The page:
Encyclopedia of Clinical Neuropsychology

2018 Edition
| Editors: Jeffrey S. Kreutzer, John DeLuca, Bruce Caplan

Trigeminothalamic Tracts

  • John E. MendozaEmail author
Reference work entry
DOI: https://doi.org/10.1007/978-3-319-57111-9_808


Trigeminothalamic tracts refer to brainstem pathways from the spinal nucleus of V (trigeminal nerve) and the principal (chief) nucleus of V to the ventral posterior medial nucleus of the thalamus. Two separate trigeminothalamic tracts have been identified: a ventral and a dorsal tract. The ventral and larger of the two tracts is derived from both of these nuclei. Once these fibers leave the nuclei, they cross the midline and travel in proximity to the fibers of the medial lemniscus to the thalamus. The dorsal trigeminothalamic tract originates only from the principal nucleus of V and travels ipsilaterally to the thalamus. Brainstem lesions affecting the ventral trigeminothalamic tract, in particular, are likely to result in sensory changes in the contralateral face.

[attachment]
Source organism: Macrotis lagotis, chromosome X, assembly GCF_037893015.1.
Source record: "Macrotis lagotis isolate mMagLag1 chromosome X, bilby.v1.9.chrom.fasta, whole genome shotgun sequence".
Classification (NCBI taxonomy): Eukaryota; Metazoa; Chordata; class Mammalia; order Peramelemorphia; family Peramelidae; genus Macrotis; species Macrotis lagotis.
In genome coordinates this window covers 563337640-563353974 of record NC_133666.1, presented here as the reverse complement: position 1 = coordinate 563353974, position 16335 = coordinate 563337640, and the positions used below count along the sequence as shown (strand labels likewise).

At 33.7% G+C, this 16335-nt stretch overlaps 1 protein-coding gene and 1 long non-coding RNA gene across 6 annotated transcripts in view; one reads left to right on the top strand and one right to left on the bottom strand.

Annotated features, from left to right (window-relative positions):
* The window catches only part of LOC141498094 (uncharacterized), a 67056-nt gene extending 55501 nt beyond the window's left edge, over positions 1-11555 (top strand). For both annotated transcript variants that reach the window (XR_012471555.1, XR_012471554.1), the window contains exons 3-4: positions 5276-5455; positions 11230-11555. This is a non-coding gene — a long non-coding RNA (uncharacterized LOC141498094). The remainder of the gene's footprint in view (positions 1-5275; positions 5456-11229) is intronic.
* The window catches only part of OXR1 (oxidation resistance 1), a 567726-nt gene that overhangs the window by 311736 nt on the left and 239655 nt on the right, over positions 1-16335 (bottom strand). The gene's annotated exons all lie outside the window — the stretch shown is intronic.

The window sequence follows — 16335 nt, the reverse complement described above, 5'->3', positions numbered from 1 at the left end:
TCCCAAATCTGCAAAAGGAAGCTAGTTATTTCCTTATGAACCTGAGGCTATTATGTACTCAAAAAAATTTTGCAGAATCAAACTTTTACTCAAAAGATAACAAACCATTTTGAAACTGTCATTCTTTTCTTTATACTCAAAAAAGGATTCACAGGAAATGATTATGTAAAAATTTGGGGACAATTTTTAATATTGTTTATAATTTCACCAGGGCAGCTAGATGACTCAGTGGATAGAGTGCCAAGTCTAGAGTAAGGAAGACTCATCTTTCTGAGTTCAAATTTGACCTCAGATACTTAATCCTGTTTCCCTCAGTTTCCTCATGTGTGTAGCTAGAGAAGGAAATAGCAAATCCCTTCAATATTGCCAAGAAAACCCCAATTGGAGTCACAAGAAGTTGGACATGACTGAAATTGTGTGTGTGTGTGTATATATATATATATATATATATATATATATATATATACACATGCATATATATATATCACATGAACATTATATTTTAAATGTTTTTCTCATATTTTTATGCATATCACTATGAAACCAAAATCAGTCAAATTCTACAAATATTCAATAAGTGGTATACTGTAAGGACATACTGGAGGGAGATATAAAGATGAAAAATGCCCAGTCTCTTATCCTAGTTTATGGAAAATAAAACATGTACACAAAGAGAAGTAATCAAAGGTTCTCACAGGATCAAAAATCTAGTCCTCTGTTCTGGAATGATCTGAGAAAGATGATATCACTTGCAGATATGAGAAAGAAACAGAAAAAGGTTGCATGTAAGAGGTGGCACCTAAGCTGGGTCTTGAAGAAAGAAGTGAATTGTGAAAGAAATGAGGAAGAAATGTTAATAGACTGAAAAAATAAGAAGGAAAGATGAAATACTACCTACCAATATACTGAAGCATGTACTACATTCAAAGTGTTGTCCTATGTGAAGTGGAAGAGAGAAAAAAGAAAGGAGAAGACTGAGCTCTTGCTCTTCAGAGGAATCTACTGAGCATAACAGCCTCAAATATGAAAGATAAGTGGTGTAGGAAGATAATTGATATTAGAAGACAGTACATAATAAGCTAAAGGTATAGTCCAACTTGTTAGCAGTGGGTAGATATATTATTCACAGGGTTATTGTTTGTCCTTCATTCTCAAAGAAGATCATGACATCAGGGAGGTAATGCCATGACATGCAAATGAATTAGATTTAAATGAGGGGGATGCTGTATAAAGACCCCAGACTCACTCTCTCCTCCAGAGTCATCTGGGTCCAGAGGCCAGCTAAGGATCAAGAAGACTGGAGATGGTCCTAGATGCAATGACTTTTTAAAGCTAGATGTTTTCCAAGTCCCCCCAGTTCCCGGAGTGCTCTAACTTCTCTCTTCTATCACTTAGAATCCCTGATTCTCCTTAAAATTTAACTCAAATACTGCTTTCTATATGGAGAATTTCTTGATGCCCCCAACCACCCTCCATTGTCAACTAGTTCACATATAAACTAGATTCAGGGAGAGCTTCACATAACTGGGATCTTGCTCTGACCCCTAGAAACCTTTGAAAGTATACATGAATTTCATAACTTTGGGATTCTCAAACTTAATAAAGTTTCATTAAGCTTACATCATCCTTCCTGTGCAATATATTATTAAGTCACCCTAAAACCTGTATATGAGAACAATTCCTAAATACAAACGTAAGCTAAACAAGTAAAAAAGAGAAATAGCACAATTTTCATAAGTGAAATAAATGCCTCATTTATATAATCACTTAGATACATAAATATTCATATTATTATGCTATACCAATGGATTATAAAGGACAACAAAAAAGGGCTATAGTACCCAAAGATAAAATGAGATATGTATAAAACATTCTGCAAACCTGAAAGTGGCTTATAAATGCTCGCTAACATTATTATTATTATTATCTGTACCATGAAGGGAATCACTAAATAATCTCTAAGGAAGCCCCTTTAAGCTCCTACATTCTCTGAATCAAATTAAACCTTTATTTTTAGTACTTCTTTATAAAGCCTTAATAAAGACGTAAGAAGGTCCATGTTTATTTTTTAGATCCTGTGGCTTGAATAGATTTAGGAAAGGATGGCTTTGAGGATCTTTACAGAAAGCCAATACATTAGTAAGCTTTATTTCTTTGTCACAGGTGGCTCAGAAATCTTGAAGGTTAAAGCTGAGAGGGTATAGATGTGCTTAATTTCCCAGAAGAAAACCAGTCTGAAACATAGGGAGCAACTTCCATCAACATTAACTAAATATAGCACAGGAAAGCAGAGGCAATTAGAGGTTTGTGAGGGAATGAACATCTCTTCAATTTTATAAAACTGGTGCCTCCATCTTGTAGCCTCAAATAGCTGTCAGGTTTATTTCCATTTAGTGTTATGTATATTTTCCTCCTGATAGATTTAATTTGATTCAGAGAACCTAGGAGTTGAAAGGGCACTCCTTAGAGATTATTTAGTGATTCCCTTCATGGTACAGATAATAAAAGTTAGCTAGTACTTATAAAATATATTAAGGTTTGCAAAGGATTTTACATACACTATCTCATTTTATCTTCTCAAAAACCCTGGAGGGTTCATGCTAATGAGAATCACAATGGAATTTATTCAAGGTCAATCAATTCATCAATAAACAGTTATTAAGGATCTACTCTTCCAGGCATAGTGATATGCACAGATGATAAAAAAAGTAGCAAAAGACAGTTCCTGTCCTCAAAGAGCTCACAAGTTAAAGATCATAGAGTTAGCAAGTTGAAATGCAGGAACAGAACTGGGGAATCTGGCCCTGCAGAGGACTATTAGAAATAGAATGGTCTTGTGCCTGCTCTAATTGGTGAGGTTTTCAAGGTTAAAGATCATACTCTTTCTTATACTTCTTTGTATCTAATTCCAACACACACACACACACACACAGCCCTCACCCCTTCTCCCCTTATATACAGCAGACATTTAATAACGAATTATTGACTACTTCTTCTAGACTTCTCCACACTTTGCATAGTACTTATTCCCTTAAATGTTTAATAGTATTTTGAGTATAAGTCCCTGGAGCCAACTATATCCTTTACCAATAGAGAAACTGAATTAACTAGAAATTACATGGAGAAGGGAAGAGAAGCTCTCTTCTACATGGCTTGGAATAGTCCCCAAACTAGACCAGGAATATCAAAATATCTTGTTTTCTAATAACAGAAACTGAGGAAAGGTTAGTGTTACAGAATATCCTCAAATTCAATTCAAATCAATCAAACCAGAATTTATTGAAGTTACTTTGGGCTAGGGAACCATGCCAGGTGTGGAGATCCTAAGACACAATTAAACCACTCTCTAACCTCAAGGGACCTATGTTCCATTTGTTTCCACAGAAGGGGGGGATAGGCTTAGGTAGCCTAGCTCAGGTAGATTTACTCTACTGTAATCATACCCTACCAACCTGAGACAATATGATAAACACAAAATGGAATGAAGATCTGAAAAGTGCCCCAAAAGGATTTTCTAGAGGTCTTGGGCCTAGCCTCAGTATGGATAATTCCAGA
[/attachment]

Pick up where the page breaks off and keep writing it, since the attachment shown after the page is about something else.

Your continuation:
References and Readings

  1. Wilson-Pauwek, L., Akesson, E. J., Stewart, P. A., & Spacey, S. D. (2002). Cranial nerves in health and disease. Hamilton: B.C. Decker.Google Scholar

Copyright information

© Springer International Publishing AG, part of Springer Nature 2018

Authors and Affiliations

  1. 1.Department of Psychiatry and NeuroscienceTulane Medical School and SE Louisiana Veterans Healthcare SystemNew OrleansUSA